Rule R2742 is helpful in keeping client software loose in its expectations for arriving faults. But considering it more closely, it has a very interesting consequence for interoperability: Web services can throw faults that are not declared in the WSDL! The WSI-BP standard makes it clear that R2742 is intended only to solve the foreign error problem, and admonishes us: "A Web service description should include all faults known at the time the service is defined". However, the normative word is "should", and many well known industry Web services such as those of eBay, Amazon, and Microsoft MapPoint declare no faults of any kind in their WSDL definitions.

From the programming language perspective we established earlier in this article, undeclared faults represent a kind of "unchecked exception" similar to those of Java. Indeed, runtime Java exceptions are diligently converted into generic SOAP faults by SOAP runtimes such as the JAX-WS reference implementation.

Modeling Patterns for Service Errors

At this point we have a clear understanding of the motivation, advantages, and limitations of the exception / fault approach to error modeling. The main choices available to us in designing WSDL for errors are the same choices we have in modern programming environments:
Purely fault-based modeling: We can faithfully adhere to the WSI-BP profile and model all "known" service errors as declared faults in the service WSDL (standard fault usage)
Purely response-based error modeling: We can avoid WSDL fault declarations, and model our service errors within response data ("Response resident errors").
In addition, we examine some attempts to blend the two approaches:
Merged response/fault structures: the incredible multi-purpose result container!
Mixed usage, in which responses carry the errors in specifically prescribed situations, and faults handle the remainder of cases.


WSDL-Declared Faults

WSDL faults are declared as SOAP messages, just like the input and output data for an operation. A typical pattern for any SOAP message is to declare a top-level element as the message, and then feature this element in a wsdl:message declaration and feature the wsdl:message in an operation declaration, as in the following example:


<xs:element name="ItemNotFound">
<xs:complexType>
<!-- type information… -->
</xs:complexType>
</xs:element>

<wsdl:message name="ItemNotFound">
<wsdl:part name="ItemNotFound" element="tns:ItemNotFound"/>
</wsdl:message>

...
<wsdl:operation name="FindItem">
<wsdl:input ... />
<wsdl:output ... />
<wsdl:fault message="tns:ItemNotFound"/>
</wsdl:operation>
(A more complete elaboration of this example is given in at the end of this article.)

For any fault-based modeling approach, we recommend using a base class to hold fault information that is common across all your services.

<xs:complexType name="BaseServiceFaultType">
<xs:sequence>
<xs:element name="Error" type="tns:ErrorType"/>
</xs:sequence>
</xs:complexType>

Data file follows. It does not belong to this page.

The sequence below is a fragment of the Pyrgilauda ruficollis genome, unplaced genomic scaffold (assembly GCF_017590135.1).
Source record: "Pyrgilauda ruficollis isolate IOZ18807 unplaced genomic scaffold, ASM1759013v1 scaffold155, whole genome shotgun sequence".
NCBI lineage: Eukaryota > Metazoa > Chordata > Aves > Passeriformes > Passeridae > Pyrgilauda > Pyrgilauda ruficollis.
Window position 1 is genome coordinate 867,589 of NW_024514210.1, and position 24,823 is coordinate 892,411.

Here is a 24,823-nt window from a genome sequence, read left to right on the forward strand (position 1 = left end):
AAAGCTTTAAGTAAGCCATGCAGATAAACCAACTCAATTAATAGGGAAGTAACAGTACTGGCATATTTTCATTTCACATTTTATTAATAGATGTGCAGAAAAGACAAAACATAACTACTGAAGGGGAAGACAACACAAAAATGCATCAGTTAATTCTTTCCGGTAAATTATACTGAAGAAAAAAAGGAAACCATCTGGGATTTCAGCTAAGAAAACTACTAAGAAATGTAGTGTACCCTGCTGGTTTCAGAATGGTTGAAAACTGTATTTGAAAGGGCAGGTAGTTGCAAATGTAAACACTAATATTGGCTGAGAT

The base class should have error information in a standardized format, as shown below; we'll visit this more closely later.

The main advantage of WSDL faults derives from their "first class" status as dedicated SOAP message types. For Web services that emphasize interoperability with tooling, network infrastructure, and standardized clients, the advantage can be compelling: Interoperating software will understand that errors are in flight when they see faults. Intermediate systems such as enterprise service buses can log and report errors, and standard test tools will know that an error was returned.

Development tooling is also your friend in this area. Exceptions and faults are well integrated with one another in most mainstream SOAP programming environments. In fact, faults have a way of coming out of the woodwork in SOAP runtime engines, as we'll discuss in an upcoming section.

Another advantage of using faults in your error modeling is that faults can be specifically declared against each operation. For example, our "findItem" operation above declares "ItemNotFound" which is specific to that operation. However, it becomes cumbersome to declare large numbers of distinct fault messages, and it's usually more appropriate to use this to declare types of faults (with particular message structures) rather than instances of faults. Sophisticated operations may throw dozens of particular errors relating to various validation or processing problems, and WSDL isn't really an effective way to catalog all of these - at least not using individual wsdl:fault declarations. This actually calls out one of the limitations of WSDL as a Web service modeling language: It doesn't provide a built-in way to detail behavioral aspects of Web services, which include business level validation, specific error instances, and algorithmic behavior.
The limitations of using WSDL-based faults are the following:
1. The solution is incomplete, because of the error evolution problem.
2. The lowest common denominator built into SOAP is very minimal indeed. You aren't guaranteed much more than a single string identifying the error.
3. Multiple errors are not explicitly addressed by the approach.
4. Mixtures of errors and normal response output are not possible.


Conclusion

In part two of this article series we'll introduce the actual patterns that help us overcome the limitatoins we've just described.


References

[REF-1] John B. Goodenough, Structured exception handling, Proceedings of the 2nd ACM SIGACT-SIGPLAN symposium on Principles of programming languages, p.204-224, January 20-22, 1975, Palo Alto, California.
[REF-2] http://www.mindview.net/Etc/Discussions/CheckedExceptions
[REF-3] http://msdn.microsoft.com/en-us/library/aa480514.aspx
[REF-4] Currently at version 2.0, JSR 224, http://jcp.org/en/jsr/detail?id=224
[REF-5] http://www.ws-i.org/Profiles/BasicProfile-1.1-2006-04-10.html

This article was originally published in The SOA Magazine (www.soamag.com), a publication officially associated with "The Prentice Hall Service-Oriented Computing Series from Thomas Erl" (www.soabooks.com). Copyright ©SOA Systems Inc. (www.soasystems.com) 

References
Published at DZone with permission of its author, Ron Murphy. (source)